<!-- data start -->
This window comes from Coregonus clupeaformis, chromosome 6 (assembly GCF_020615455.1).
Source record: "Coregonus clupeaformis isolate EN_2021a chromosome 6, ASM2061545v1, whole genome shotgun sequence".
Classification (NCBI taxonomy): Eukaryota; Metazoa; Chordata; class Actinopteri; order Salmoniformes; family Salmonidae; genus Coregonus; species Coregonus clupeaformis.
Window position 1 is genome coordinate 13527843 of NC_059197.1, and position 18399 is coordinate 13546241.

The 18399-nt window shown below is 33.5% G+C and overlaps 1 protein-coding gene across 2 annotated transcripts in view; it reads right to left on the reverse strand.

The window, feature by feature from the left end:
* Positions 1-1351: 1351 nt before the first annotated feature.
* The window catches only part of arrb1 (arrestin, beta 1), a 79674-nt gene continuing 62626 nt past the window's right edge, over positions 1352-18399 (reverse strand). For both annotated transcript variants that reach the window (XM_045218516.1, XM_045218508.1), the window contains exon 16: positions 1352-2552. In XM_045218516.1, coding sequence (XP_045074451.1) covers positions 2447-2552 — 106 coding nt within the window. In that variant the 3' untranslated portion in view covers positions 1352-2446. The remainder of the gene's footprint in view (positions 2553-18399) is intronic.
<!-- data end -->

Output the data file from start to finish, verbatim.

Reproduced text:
This window comes from Coregonus clupeaformis, chromosome 6 (assembly GCF_020615455.1).
Source record: "Coregonus clupeaformis isolate EN_2021a chromosome 6, ASM2061545v1, whole genome shotgun sequence".
Classification (NCBI taxonomy): Eukaryota; Metazoa; Chordata; class Actinopteri; order Salmoniformes; family Salmonidae; genus Coregonus; species Coregonus clupeaformis.
Window position 1 is genome coordinate 13527843 of NC_059197.1, and position 18399 is coordinate 13546241.

The 18399-nt window shown below is 33.5% G+C and overlaps 1 protein-coding gene across 2 annotated transcripts in view; it reads right to left on the reverse strand.

The window, feature by feature from the left end:
* Positions 1-1351: 1351 nt before the first annotated feature.
* The window catches only part of arrb1 (arrestin, beta 1), a 79674-nt gene continuing 62626 nt past the window's right edge, over positions 1352-18399 (reverse strand). For both annotated transcript variants that reach the window (XM_045218516.1, XM_045218508.1), the window contains exon 16: positions 1352-2552. In XM_045218516.1, coding sequence (XP_045074451.1) covers positions 2447-2552 — 106 coding nt within the window. In that variant the 3' untranslated portion in view covers positions 1352-2446. The remainder of the gene's footprint in view (positions 2553-18399) is intronic.